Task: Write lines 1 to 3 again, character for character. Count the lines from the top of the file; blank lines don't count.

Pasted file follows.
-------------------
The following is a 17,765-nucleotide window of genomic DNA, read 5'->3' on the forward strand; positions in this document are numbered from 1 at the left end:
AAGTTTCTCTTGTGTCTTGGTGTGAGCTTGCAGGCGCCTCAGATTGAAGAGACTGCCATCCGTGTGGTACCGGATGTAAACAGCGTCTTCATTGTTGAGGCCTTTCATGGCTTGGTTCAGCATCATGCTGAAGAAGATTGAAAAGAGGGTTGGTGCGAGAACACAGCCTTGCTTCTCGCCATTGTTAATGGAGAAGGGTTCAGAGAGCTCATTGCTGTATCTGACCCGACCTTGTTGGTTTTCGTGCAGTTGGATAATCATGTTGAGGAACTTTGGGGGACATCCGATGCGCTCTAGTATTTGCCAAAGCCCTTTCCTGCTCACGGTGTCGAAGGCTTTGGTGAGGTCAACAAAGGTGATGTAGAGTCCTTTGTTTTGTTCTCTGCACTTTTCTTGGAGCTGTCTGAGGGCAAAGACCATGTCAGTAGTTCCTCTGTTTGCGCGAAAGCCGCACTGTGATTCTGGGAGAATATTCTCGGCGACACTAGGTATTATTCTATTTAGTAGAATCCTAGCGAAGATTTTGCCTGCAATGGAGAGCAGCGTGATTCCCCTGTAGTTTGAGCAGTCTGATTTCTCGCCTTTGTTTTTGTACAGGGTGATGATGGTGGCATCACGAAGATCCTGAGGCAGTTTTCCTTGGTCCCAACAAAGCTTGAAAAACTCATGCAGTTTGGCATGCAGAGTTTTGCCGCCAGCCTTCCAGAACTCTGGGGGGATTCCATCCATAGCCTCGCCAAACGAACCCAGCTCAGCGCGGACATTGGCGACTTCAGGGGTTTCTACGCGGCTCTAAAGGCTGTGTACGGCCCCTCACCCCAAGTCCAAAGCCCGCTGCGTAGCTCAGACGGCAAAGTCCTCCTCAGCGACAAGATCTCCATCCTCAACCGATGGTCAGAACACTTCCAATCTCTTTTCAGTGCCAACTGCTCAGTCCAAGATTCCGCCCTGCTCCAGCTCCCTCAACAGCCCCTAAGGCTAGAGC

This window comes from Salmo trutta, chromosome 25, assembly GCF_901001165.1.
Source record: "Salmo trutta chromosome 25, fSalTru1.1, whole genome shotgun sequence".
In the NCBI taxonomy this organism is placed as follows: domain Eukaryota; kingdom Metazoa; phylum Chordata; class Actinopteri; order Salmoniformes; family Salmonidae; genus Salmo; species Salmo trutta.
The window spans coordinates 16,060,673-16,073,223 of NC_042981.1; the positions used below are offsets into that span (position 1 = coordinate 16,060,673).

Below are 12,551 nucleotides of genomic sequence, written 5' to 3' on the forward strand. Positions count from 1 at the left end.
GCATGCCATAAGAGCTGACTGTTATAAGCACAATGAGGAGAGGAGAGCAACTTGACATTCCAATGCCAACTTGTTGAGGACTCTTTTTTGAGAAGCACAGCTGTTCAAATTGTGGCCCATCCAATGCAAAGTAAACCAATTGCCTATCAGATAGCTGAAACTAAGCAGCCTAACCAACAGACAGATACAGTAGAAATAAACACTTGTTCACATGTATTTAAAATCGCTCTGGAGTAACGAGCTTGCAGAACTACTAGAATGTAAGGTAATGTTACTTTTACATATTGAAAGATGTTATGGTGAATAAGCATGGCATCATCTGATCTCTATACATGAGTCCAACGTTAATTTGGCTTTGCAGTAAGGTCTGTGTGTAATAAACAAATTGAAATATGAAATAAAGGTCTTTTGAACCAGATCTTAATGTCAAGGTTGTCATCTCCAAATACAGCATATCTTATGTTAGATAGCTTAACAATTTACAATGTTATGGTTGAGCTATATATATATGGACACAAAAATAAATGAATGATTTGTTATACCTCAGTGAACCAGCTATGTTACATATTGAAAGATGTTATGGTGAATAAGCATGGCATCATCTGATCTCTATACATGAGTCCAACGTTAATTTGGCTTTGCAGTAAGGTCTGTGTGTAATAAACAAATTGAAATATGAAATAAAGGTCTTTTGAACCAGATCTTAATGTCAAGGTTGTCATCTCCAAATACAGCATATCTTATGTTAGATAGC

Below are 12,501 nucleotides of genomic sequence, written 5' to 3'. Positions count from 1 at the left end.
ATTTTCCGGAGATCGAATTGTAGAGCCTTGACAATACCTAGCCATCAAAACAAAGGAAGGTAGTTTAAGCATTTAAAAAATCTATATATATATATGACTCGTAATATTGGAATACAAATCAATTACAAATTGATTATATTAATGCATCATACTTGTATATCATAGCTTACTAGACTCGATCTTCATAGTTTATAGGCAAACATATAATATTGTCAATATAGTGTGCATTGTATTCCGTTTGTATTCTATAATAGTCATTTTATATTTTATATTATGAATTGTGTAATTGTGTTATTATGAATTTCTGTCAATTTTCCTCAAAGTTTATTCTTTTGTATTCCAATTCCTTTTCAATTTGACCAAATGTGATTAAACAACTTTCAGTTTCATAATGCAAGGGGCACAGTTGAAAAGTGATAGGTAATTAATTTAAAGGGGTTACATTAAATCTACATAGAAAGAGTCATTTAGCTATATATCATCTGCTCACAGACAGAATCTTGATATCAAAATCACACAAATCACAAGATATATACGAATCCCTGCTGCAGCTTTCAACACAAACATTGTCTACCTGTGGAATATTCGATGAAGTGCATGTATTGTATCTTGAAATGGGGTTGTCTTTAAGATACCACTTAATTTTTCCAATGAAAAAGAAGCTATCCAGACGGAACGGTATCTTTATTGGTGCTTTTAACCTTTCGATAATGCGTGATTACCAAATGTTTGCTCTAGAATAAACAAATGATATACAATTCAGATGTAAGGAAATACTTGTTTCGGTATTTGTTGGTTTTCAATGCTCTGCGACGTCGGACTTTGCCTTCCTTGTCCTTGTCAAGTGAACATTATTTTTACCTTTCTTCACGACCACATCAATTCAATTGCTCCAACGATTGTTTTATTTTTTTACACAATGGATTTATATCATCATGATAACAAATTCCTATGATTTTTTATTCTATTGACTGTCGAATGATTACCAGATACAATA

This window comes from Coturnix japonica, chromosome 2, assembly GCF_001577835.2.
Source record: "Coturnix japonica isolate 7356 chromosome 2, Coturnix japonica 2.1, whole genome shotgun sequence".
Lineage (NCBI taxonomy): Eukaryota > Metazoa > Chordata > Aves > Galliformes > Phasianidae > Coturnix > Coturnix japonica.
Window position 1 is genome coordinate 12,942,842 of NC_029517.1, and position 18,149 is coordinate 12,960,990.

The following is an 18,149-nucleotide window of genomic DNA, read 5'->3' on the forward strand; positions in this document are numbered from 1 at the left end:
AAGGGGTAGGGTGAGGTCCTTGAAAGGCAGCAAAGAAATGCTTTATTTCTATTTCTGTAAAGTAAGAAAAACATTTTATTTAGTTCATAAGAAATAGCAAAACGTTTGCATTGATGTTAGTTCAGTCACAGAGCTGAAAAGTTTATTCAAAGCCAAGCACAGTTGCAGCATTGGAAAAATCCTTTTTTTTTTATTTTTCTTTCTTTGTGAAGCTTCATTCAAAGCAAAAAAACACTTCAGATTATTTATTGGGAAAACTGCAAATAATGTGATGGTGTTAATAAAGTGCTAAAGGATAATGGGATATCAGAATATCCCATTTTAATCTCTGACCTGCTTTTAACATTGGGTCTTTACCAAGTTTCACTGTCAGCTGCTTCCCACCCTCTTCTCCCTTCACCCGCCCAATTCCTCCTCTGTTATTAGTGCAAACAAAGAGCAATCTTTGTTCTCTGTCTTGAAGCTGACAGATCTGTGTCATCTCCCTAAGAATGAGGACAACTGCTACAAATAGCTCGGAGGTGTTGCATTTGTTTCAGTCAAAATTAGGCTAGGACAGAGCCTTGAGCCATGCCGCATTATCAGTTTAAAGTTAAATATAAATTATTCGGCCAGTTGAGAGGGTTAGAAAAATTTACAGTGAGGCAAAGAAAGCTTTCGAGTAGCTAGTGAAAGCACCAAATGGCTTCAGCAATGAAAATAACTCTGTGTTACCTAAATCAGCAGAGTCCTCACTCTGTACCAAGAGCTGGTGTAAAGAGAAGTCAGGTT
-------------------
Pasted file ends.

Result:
The following is a 17,765-nucleotide window of genomic DNA, read 5'->3' on the forward strand; positions in this document are numbered from 1 at the left end:
AAGTTTCTCTTGTGTCTTGGTGTGAGCTTGCAGGCGCCTCAGATTGAAGAGACTGCCATCCGTGTGGTACCGGATGTAAACAGCGTCTTCATTGTTGAGGCCTTTCATGGCTTGGTTCAGCATCATGCTGAAGAAGATTGAAAAGAGGGTTGGTGCGAGAACACAGCCTTGCTTCTCGCCATTGTTAATGGAGAAGGGTTCAGAGAGCTCATTGCTGTATCTGACCCGACCTTGTTGGTTTTCGTGCAGTTGGATAATCATGTTGAGGAACTTTGGGGGACATCCGATGCGCTCTAGTATTTGCCAAAGCCCTTTCCTGCTCACGGTGTCGAAGGCTTTGGTGAGGTCAACAAAGGTGATGTAGAGTCCTTTGTTTTGTTCTCTGCACTTTTCTTGGAGCTGTCTGAGGGCAAAGACCATGTCAGTAGTTCCTCTGTTTGCGCGAAAGCCGCACTGTGATTCTGGGAGAATATTCTCGGCGACACTAGGTATTATTCTATTTAGTAGAATCCTAGCGAAGATTTTGCCTGCAATGGAGAGCAGCGTGATTCCCCTGTAGTTTGAGCAGTCTGATTTCTCGCCTTTGTTTTTGTACAGGGTGATGATGGTGGCATCACGAAGATCCTGAGGCAGTTTTCCTTGGTCCCAACAAAGCTTGAAAAACTCATGCAGTTTGGCATGCAGAGTTTTGCCGCCAGCCTTCCAGAACTCTGGGGGGATTCCATCCATAGCCTCGCCAAACGAACCCAGCTCAGCGCGGACATTGGCGACTTCAGGGGTTTCTACGCGGCTCTAAAGGCTGTGTACGGCCCCTCACCCCAAGTCCAAAGCCCGCTGCGTAGCTCAGACGGCAAAGTCCTCCTCAGCGACAAGATCTCCATCCTCAACCGATGGTCAGAACACTTCCAATCTCTTTTCAGTGCCAACTGCTCAGTCCAAGATTCCGCCCTGCTCCAGCTCCCTCAACAGCCCCTAAGGCTAGAGC

This window comes from Salmo trutta, chromosome 25, assembly GCF_901001165.1.